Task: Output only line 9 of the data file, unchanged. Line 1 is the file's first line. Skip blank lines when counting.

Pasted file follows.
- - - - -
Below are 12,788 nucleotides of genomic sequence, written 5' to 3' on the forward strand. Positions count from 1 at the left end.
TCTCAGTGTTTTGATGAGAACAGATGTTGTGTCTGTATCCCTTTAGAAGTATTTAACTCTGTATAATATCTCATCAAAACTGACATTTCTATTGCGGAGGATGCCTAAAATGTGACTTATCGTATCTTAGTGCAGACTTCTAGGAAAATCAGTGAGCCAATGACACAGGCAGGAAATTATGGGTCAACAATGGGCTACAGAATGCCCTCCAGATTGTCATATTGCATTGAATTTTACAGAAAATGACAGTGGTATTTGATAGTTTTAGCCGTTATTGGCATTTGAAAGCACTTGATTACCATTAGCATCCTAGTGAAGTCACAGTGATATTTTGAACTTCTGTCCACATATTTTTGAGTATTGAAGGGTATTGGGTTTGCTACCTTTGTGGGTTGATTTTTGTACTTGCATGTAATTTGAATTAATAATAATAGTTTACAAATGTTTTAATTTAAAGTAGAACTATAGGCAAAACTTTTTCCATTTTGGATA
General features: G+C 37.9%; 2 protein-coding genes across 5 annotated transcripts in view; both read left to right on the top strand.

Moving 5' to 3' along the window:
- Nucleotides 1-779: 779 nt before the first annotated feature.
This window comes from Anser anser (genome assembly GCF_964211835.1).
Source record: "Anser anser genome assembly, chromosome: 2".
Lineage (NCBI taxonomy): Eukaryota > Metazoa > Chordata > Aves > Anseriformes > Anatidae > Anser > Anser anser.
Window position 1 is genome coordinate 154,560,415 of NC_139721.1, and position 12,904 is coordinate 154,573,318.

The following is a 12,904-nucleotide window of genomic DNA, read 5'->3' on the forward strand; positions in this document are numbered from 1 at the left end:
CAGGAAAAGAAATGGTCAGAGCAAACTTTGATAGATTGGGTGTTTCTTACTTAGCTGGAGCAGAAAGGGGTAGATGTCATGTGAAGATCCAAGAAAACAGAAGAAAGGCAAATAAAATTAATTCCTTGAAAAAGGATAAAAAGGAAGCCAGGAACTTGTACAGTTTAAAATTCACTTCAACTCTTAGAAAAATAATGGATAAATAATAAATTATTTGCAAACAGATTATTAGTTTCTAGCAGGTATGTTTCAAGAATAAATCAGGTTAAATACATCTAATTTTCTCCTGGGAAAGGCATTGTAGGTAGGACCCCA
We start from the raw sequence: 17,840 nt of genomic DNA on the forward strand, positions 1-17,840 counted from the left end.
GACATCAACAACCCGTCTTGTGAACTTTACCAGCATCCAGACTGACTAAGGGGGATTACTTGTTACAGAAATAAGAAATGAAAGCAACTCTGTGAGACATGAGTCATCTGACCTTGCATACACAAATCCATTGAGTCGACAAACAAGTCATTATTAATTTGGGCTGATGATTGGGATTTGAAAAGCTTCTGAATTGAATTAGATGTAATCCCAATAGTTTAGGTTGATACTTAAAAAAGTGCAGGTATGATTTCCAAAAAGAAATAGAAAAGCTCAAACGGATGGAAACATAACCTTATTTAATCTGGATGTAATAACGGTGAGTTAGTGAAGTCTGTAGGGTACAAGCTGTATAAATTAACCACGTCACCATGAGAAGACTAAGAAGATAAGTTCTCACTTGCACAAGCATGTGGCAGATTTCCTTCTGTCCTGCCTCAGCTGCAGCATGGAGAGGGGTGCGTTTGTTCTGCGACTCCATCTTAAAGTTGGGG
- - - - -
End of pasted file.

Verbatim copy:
Window position 1 is genome coordinate 154,560,415 of NC_139721.1, and position 12,904 is coordinate 154,573,318.